Multilingualism is essential for the Union´s democratic legitimacy

SCIC Universities Conference

Brussels, 10 March 2006

Ladies and Gentlemen,

Let me begin by welcoming you all once again to Brussels and to the Commission. I had the pleasure of meeting you last year, but this year’s conference is rather a special event, and I am very happy that I have been invited to speak to you once more.

Today is the tenth time the SCIC-Universities conference is being held. That is quite a striking number. I hear also that each year more and more people from many parts of the world want to attend.

In my view this proves clearly that there is a real need for this sort of forum for exchanges and networking. It suggests to me also that this is a sector where things happen, where new developments are taking place and where new challenges have to be met. And people want to deal with those problems at an international level, which seems only natural in what is by definition an international profession.

So hats off to DG Interpretation for taking the initiative at the time and for keeping the fire burning. I hope today’s conference will be as successful as the previous ones.

As I looked back over the subject of recent editions, I noticed that multilingual policy figures prominently in various titles, for instance in 2000 and in 2003. Now, another three years later we have “a new strategy for multilingualism”. I do not think it is coincidence.

The title of the conference is also the title of a Communication that was adopted by the Commission on 22nd November of last year. It is a very comprehensive document, the first ever Commission communication on the subject and for the very first time multilingualism is defined as a policy in its own right. I believe this makes perfectly clear the importance we attach to this policy within the Institutions, not least after enlargement.

You should see in this as recognition of the fact that multilingualism is very central to our European values. Language identifies each of us, but at the same time connects us with our own citizens and culture. This is an important consideration in the age of globalisation.

With its population of almost 500 million, 80 or so original European languages and the languages of the many immigrants, Europe possesses this enormous capital, this fantastic diversity that must be safeguarded.

I am very pleased to see that languages and language learning are attracting quite a lot of attention at the highest level these days.

The last Education Council meeting, on 23rd February, had three items on its agenda that had to do with this subject. One was the Communication on Multilingualism itself. Another was a policy debate on the Commission’s communication on ’The European Indicator of Language competence’, which is intended to become a reliable and accurate indicator to measure foreign language competencies among 15-year olds in the Member States. And last but not least, we have proposed a recommendation on key competencies for lifelong learning, where the first two competencies are about languages, i.e. mother tongue and foreign languages respectively.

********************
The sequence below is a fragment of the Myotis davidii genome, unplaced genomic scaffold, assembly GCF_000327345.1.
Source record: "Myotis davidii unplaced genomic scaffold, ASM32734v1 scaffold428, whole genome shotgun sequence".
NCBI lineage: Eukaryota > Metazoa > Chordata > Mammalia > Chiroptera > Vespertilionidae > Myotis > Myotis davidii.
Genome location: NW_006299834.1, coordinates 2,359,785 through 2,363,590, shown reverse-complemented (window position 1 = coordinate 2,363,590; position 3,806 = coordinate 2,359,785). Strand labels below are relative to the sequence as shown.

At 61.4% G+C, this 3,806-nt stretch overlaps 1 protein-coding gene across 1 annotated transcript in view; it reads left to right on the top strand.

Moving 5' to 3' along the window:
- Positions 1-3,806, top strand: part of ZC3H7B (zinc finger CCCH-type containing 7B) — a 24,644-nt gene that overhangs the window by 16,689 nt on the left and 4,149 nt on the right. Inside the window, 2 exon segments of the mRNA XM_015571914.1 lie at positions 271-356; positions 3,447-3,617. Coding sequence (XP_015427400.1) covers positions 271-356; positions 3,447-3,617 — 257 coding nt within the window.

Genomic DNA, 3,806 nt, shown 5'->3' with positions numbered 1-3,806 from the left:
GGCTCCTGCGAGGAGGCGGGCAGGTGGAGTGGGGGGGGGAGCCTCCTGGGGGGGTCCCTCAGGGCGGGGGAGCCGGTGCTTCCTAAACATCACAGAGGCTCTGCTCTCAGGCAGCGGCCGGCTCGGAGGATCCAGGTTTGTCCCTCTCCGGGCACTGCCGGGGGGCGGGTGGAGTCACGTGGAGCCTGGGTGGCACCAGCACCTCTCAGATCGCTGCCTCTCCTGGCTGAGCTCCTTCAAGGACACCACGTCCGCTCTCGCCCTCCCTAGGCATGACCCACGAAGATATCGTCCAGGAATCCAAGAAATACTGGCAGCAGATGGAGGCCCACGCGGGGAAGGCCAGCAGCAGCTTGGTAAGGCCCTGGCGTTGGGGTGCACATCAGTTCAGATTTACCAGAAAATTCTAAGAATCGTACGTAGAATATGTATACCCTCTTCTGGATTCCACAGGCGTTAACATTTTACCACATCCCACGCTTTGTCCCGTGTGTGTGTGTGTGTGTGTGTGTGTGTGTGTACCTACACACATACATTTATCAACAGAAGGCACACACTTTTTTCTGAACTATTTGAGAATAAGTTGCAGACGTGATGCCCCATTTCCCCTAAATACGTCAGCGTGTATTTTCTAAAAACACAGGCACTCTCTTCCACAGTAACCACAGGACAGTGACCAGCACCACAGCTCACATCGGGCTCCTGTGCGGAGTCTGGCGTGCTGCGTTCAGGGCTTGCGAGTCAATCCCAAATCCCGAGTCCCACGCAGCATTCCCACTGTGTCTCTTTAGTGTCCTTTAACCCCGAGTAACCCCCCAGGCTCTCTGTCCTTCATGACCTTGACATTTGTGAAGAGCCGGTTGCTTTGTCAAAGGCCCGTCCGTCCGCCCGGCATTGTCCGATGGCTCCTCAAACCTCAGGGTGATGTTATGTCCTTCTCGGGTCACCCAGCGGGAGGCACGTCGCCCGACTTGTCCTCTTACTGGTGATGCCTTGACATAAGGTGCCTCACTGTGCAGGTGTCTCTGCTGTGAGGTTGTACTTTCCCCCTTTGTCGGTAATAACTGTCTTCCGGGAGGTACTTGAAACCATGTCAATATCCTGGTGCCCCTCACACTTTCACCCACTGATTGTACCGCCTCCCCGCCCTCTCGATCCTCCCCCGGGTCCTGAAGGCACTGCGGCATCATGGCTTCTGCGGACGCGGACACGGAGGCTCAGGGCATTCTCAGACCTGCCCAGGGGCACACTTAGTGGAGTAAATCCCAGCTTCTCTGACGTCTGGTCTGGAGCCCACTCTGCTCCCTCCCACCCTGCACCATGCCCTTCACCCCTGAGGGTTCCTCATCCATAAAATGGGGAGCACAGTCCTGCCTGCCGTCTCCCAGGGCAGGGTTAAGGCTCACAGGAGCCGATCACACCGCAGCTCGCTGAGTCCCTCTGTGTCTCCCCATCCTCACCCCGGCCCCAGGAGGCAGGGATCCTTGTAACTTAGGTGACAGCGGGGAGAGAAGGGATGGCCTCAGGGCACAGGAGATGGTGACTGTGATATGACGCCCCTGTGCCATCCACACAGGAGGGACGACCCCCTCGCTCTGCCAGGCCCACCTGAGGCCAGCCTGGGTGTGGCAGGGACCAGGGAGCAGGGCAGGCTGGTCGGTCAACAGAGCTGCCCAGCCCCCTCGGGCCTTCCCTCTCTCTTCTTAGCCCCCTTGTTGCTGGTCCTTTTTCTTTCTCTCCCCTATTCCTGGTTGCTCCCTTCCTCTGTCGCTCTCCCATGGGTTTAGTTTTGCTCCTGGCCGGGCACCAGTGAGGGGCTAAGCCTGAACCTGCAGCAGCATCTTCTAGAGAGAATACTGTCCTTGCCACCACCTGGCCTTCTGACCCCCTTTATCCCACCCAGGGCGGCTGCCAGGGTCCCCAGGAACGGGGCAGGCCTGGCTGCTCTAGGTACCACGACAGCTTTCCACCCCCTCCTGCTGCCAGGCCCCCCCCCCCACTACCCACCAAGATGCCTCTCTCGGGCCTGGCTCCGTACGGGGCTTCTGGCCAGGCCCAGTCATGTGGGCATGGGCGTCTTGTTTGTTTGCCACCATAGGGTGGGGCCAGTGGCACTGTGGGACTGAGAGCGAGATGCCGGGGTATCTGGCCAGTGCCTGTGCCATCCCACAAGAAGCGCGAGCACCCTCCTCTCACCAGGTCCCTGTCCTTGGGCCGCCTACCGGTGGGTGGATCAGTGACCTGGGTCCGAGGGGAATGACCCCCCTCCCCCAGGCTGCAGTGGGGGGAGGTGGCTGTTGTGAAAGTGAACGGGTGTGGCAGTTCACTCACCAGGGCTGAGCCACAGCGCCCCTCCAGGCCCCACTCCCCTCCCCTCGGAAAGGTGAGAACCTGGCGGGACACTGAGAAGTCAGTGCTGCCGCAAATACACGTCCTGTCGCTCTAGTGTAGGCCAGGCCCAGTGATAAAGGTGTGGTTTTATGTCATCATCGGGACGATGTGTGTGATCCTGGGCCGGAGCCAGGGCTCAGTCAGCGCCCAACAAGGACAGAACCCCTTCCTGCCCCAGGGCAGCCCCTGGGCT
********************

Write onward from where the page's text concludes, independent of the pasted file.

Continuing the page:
And it’s not just in Europe that this is happening. In February I visited the United States for discussions with the Federal education authorities. You may have heard that President Bush in January launched the National Security Language Initiative, to boost the learning of so-called non-traditional foreign languages, but other languages too and he is seeking a budget of over $ 100 million annually for this.

But let us take a closer look at the communication now.The three sections in the Communication look at multilingualism in our societies, in the economy and in the Institutions respectively. The Commission undertakes to focus on following areas:

to encourage all citizens to learn and speak several languages, which should promote better understanding and communication,

to highlight and promote the role of languages and of multilingualism in the European economic area,

to preserve and protect multilingualism in the European Institutions. Our interpreters and translators will go on contributing to helping the Union and its citizens communicate with the Institutions.

In my intervention today I want to concentrate on the first area, society, but let me briefly look at the other two areas.

The economic aspects of language are impressive. We all know that good language skills make for greater mobility and so for better employment prospects. The size of the so-called language industry is considerable. It doesn’t only cover language classes, but a wide range of multilingual services, e.g. tourism, translation, interpreting.

On the institutional front, there is our commitment to multilingualism that is essential for the Union’s democratic legitimacy and the transparency of its decisions. Various practical initiatives by the Commission are announced in the communication. Let me single out for your attention the commitment to go on supporting interpreter training programmes, and translator training, and to develop distance learning tools.

However, key part of the Communication deals with our multilingual society.

It is our belief that, and I quote the Communication, “the ability to communicate in more than one language ... is a desirable life-skill for all European citizens”.

As you know, we have set ourselves the target of mother tongue + two other languages. Where do we stand today?

Last month’s Eurobarometer “Europeans and their languages” makes interesting reading. The interviews were carried out in November and December of last year. Let me give you some facts that emerge.

56% of citizens in EU Member States are able to hold a conversation in one language apart from their mother tongue, and 28% state that they can manage this in two foreign languages. There are of course wide variations from one country to another and 44% don’t know any other language than their mother tongue.